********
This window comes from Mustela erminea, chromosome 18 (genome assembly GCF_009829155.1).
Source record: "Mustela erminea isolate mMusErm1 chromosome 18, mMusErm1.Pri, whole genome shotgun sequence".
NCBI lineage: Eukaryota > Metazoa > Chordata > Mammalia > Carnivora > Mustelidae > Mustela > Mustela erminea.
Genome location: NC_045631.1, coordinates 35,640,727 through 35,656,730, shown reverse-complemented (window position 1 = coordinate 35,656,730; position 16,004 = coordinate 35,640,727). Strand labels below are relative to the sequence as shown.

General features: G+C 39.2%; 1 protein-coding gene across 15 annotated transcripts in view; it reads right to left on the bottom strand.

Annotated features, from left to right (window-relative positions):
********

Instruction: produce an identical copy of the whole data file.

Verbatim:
This window comes from Mustela erminea, chromosome 18 (genome assembly GCF_009829155.1).
Source record: "Mustela erminea isolate mMusErm1 chromosome 18, mMusErm1.Pri, whole genome shotgun sequence".
NCBI lineage: Eukaryota > Metazoa > Chordata > Mammalia > Carnivora > Mustelidae > Mustela > Mustela erminea.
Genome location: NC_045631.1, coordinates 35,640,727 through 35,656,730, shown reverse-complemented (window position 1 = coordinate 35,656,730; position 16,004 = coordinate 35,640,727). Strand labels below are relative to the sequence as shown.

General features: G+C 39.2%; 1 protein-coding gene across 15 annotated transcripts in view; it reads right to left on the bottom strand.

Annotated features, from left to right (window-relative positions):